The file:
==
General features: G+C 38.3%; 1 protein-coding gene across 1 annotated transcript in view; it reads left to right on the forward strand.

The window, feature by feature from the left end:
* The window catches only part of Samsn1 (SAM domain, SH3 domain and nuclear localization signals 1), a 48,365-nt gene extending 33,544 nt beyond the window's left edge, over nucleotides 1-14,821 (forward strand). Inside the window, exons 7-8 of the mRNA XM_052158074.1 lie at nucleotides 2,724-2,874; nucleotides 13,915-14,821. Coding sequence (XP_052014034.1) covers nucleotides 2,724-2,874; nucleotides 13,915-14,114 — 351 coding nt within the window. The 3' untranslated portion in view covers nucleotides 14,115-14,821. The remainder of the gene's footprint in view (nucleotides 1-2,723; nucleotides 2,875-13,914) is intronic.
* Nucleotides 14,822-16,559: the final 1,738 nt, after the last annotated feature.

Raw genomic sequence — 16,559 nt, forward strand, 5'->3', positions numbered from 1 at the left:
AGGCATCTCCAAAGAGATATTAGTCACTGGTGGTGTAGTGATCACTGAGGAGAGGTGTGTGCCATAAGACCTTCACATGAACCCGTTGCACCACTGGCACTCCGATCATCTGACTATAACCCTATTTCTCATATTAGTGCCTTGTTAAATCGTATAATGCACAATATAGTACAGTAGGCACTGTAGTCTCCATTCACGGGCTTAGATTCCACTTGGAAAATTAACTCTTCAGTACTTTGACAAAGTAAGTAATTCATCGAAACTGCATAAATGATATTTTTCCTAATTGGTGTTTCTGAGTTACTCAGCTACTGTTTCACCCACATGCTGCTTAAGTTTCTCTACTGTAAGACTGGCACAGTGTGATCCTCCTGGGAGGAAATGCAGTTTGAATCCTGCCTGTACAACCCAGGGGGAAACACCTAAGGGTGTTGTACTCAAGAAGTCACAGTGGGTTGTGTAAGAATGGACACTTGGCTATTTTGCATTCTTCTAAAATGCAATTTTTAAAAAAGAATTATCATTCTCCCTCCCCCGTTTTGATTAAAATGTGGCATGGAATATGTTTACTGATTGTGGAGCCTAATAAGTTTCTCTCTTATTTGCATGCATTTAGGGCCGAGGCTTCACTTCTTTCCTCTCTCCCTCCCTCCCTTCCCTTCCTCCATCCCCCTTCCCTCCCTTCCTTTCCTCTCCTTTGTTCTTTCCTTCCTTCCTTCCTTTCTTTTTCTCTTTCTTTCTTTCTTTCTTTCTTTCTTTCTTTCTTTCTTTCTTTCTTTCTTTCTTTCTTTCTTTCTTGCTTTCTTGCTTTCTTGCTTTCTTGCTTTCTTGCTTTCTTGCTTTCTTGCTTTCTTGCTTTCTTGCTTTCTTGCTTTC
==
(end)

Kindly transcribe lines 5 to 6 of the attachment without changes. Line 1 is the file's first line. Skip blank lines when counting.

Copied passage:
Raw genomic sequence — 16,559 nt, forward strand, 5'->3', positions numbered from 1 at the left:
AGGCATCTCCAAAGAGATATTAGTCACTGGTGGTGTAGTGATCACTGAGGAGAGGTGTGTGCCATAAGACCTTCACATGAACCCGTTGCACCACTGGCACTCCGATCATCTGACTATAACCCTATTTCTCATATTAGTGCCTTGTTAAATCGTATAATGCACAATATAGTACAGTAGGCACTGTAGTCTCCATTCACGGGCTTAGATTCCACTTGGAAAATTAACTCTTCAGTACTTTGACAAAGTAAGTAATTCATCGAAACTGCATAAATGATATTTTTCCTAATTGGTGTTTCTGAGTTACTCAGCTACTGTTTCACCCACATGCTGCTTAAGTTTCTCTACTGTAAGACTGGCACAGTGTGATCCTCCTGGGAGGAAATGCAGTTTGAATCCTGCCTGTACAACCCAGGGGGAAACACCTAAGGGTGTTGTACTCAAGAAGTCACAGTGGGTTGTGTAAGAATGGACACTTGGCTATTTTGCATTCTTCTAAAATGCAATTTTTAAAAAAGAATTATCATTCTCCCTCCCCCGTTTTGATTAAAATGTGGCATGGAATATGTTTACTGATTGTGGAGCCTAATAAGTTTCTCTCTTATTTGCATGCATTTAGGGCCGAGGCTTCACTTCTTTCCTCTCTCCCTCCCTCCCTTCCCTTCCTCCATCCCCCTTCCCTCCCTTCCTTTCCTCTCCTTTGTTCTTTCCTTCCTTCCTTCCTTTCTTTTTCTCTTTCTTTCTTTCTTTCTTTCTTTCTTTCTTTCTTTCTTTCTTTCTTTCTTTCTTTCTTTCTTTCTTGCTTTCTTGCTTTCTTGCTTTCTTGCTTTCTTGCTTTCTTGCTTTCTTGCTTTCTTGCTTTCTTGCTTTCTTGCTTTC